Featured Reviewer of the Month - GENERAL FICTION
Lena Nelson Dooley is a multi-published author who enjoys promoting other authors through blog interviews and posting reviews of their books on her site. She writes:
“As an author, my main purpose is two-fold--to write good fiction and to help my publishing companies continue to be successful. In order to do that, I aim at providing readers with options about Christian fiction. Not only do I feature authors and their books on my blog, but I also review the books I read each month.
By doing that, I aim to give readers a better understanding of the books, so they can choose where to spend their book budget wisely. I also hope the reviews encourage some readers to try a book they hadn't considered reading, thus increasing the exposure for the book. This helps author and publishing companies with their success.”
A member of American Christian Fiction Writers, Lena has been a speaker on both the regional and national level. She also teaches writing seminars and speaks at writers’ and women’s groups, as well as at women’s retreats both in the U.S. and internationally. Lena is president of the local chapter of DFW Ready Writers. In 2006, she received the prestigious Mentor of the Year Award at their national conference.
Before she started writing full time, she was on retainer from a publishing company where she headed a writing team that produced a two-year American History course for at-risk students. She has completed other major curricula.
Snowbound Colorado Christmas was her eighteenth book release, and five books will release in 2009: The Prairie Romance Collection, Wild Prairie Roses, Cranberry Hearts, Wild West Christmas, and Christmas Love at Lake Tahoe.
Mrs. Dooley and her husband of forty-four years, James, live in Hurst, Texas, and are involved in the lives of their children and grandchildren.
Back Cover Copy:
A legacy she never wanted. A love she’d only hoped for.
As the curator for Quentin Hollinworth’s famly estate, Rebecca Seabrook is focused on just two things: making hers the most successful historic home in the country and forgetting the childhood crush she’s had on Quentin since her father worked as his family’s valet. After all, they don’t exactly run in the same social circles.
But when she and Quentin uncover letters in the family vault written over 150 years ago by Berrie Hamilton—one of Quentin’s ancestors—Rebecca discovers that Quentin isn’t the only one with a legacy to appreciate. Only Berrie’s words can prepare Rebecca for the dramatic turn her life is about to take.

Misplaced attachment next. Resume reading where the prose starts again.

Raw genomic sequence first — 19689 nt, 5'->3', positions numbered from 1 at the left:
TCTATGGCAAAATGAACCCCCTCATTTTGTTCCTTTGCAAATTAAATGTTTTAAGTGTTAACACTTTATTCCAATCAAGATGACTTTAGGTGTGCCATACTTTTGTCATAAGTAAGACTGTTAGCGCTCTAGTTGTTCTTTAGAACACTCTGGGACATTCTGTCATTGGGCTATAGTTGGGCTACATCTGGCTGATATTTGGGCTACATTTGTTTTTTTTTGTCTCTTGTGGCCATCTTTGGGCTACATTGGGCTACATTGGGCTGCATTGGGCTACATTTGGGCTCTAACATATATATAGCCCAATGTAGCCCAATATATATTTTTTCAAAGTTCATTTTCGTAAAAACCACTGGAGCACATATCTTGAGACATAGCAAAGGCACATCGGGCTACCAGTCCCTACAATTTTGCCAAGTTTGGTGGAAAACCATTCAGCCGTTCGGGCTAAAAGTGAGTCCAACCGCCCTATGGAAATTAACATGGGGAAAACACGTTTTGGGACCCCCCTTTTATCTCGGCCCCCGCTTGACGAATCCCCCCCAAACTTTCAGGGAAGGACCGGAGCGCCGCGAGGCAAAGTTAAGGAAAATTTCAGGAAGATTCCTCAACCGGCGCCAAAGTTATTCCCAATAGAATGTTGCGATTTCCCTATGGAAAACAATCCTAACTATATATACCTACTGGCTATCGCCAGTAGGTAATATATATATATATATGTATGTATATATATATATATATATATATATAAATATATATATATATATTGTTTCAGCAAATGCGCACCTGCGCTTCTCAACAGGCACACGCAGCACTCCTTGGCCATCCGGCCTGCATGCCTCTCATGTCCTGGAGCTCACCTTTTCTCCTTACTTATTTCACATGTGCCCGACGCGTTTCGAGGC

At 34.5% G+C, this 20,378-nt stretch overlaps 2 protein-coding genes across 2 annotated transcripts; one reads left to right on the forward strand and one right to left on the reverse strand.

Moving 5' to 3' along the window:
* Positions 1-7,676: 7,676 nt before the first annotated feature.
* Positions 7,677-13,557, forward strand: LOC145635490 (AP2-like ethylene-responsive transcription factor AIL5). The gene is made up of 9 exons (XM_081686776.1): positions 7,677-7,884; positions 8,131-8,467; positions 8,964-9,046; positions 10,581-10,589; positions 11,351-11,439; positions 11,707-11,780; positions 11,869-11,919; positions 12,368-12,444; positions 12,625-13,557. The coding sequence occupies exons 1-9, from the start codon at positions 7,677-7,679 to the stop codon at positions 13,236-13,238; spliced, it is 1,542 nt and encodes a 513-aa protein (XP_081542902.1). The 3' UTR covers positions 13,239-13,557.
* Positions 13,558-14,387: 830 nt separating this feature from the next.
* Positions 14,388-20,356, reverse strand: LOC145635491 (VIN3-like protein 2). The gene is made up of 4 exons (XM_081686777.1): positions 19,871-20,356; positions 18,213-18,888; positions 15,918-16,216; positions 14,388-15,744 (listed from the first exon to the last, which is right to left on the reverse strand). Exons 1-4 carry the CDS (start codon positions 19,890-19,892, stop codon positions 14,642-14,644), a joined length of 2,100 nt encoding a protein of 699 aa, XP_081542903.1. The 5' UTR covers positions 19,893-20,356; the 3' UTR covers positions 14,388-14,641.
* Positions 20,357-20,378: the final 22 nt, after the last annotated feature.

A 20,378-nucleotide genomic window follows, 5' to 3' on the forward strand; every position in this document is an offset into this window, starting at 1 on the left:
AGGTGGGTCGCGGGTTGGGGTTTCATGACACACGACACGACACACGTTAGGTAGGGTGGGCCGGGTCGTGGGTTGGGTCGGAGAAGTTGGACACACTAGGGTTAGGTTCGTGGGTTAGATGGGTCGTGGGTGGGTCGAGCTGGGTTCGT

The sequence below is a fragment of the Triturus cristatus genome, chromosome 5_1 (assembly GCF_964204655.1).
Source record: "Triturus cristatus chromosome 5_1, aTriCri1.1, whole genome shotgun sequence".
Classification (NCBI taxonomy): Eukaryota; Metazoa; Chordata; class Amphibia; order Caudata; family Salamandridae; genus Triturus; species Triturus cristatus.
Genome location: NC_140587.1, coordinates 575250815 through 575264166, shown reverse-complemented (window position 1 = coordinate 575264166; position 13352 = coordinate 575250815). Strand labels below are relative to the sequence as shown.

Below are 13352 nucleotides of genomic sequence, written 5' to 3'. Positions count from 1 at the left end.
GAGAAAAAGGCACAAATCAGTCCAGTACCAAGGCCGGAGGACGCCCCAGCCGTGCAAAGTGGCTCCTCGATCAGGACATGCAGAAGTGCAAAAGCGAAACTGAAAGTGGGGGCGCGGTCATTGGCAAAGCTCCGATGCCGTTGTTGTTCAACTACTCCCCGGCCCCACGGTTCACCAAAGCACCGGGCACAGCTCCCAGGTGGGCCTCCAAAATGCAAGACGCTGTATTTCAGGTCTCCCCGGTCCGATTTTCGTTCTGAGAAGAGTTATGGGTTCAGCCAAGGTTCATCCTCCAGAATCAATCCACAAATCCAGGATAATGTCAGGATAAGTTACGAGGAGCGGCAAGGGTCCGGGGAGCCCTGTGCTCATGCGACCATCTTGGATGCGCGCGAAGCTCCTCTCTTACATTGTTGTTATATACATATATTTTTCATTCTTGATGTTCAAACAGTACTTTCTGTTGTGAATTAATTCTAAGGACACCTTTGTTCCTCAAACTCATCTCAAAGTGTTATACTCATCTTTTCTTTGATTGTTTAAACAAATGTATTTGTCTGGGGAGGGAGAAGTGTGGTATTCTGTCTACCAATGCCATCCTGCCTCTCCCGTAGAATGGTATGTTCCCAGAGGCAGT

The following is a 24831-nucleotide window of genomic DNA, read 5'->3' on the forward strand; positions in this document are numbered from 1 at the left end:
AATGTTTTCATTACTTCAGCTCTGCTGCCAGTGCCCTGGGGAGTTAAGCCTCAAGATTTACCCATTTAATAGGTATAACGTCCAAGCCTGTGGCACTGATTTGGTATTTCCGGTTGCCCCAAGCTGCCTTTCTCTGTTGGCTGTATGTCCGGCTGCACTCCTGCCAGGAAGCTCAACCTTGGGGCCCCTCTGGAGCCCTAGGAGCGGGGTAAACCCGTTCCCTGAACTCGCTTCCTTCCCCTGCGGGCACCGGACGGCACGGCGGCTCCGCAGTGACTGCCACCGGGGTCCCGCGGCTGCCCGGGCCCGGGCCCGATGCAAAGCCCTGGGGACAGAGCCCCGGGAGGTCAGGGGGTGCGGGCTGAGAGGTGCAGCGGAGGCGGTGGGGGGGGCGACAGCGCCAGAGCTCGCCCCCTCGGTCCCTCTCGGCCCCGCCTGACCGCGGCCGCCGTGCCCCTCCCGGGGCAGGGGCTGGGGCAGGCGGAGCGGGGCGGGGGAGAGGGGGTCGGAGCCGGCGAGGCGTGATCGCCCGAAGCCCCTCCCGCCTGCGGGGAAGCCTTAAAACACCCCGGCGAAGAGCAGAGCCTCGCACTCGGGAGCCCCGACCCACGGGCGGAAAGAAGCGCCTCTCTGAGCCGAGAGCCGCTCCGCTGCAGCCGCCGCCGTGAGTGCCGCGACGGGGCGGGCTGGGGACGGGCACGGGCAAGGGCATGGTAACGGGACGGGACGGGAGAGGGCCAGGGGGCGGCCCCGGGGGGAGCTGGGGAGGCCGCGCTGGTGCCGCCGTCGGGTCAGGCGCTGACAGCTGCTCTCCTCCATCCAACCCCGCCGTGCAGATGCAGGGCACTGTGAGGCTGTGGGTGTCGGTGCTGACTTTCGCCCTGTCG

On Sparrow Hill is the sequel to The Oak Leaves. I loved this novel just as much—maybe even more—as the first. Reading both of them will give readers two developing romances, taking place more than a century apart, with different outside influences.
I’ve always love the Cinderella story—commoner girl falls in love with a prince (or an aristocrat as in this case) or vice versa. But without the Christian inspiration, some books can disappoint and make me feel as though I’ve wasted time reading it.
Not so with this book. A strong spiritual thread plays out on the pages of this novel.
And I loved the characters with their hidden legacy that seemed to them not to be a blessing. Their journey to understanding how it could become one took many twists and turns. Maureen Lang developed the characters, making them real and believable.
The settings in the stories were wonderful, too. Like a journey to a faraway place, I felt as if I were there in beautiful England and Ireland.
Reviewed by Lena nelson Dooley
Lucia Coffey does not like herself. She's overweight, has a husband who's overcome a drug addiction and she's the sister of a famous televangelist who believes that belief in the healing power of God will solve everything. She's on task though to change her life to better herself. However that plan comes to a halt when a fiery accident badly injures her sister Sophia, and Lucia steps in to take care of her full time. Now is the time when Sophia is put to the test of her faith and the results are not what she had expected. Lucia is torn between being true to herself and helping out her sister. Enter psychologist Sullivan Crisp who arrives to help Lucia find out who she truly is and how she needs to reshape and heal her life.